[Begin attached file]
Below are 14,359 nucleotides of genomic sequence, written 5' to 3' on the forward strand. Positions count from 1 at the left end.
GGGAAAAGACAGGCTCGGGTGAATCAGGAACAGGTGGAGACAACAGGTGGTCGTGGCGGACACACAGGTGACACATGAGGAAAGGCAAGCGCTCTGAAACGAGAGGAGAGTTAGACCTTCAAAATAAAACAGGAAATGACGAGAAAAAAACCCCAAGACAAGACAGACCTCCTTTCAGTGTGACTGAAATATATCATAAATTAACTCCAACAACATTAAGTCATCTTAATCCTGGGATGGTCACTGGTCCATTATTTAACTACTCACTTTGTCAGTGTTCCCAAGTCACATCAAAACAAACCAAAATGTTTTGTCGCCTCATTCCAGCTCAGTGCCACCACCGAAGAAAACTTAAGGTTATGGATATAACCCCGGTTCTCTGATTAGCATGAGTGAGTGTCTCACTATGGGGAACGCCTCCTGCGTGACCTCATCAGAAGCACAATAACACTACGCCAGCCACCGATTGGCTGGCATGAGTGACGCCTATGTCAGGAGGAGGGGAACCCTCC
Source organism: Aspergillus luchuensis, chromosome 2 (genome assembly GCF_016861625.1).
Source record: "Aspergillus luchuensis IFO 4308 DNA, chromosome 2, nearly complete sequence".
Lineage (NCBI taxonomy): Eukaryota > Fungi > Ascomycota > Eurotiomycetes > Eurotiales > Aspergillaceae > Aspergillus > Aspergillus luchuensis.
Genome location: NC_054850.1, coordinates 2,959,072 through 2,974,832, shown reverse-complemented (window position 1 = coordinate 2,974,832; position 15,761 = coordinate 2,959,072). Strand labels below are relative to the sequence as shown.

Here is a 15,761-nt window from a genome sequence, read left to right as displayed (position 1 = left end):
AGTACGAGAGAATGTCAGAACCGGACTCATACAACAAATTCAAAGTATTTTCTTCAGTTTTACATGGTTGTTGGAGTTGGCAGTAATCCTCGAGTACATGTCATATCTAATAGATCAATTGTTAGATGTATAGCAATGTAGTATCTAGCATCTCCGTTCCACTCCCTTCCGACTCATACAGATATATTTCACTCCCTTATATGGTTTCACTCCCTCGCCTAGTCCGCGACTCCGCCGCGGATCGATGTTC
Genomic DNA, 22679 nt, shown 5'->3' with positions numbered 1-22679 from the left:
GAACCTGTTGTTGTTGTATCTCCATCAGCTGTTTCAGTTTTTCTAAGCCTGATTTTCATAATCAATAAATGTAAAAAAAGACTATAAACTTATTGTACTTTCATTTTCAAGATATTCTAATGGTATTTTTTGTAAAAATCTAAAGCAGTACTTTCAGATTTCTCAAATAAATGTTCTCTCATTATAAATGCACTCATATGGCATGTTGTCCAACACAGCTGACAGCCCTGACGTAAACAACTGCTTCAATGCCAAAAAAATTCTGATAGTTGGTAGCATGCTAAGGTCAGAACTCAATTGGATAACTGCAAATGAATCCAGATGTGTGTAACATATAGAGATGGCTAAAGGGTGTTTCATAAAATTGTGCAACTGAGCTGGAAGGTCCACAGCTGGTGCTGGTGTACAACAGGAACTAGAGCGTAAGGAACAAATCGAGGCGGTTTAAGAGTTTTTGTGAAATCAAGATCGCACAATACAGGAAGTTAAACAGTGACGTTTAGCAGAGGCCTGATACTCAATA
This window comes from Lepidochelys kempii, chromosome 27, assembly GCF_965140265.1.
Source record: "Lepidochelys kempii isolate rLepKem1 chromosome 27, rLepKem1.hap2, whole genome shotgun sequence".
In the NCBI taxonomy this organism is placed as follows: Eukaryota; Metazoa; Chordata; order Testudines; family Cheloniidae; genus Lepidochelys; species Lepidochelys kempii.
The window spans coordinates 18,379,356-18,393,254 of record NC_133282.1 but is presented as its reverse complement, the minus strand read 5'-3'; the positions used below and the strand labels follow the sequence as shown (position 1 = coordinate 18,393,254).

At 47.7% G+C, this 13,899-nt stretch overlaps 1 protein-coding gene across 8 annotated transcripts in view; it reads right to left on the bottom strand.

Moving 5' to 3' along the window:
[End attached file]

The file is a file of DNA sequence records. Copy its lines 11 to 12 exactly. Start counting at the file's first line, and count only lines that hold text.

This window comes from Lepidochelys kempii, chromosome 27, assembly GCF_965140265.1.
Source record: "Lepidochelys kempii isolate rLepKem1 chromosome 27, rLepKem1.hap2, whole genome shotgun sequence".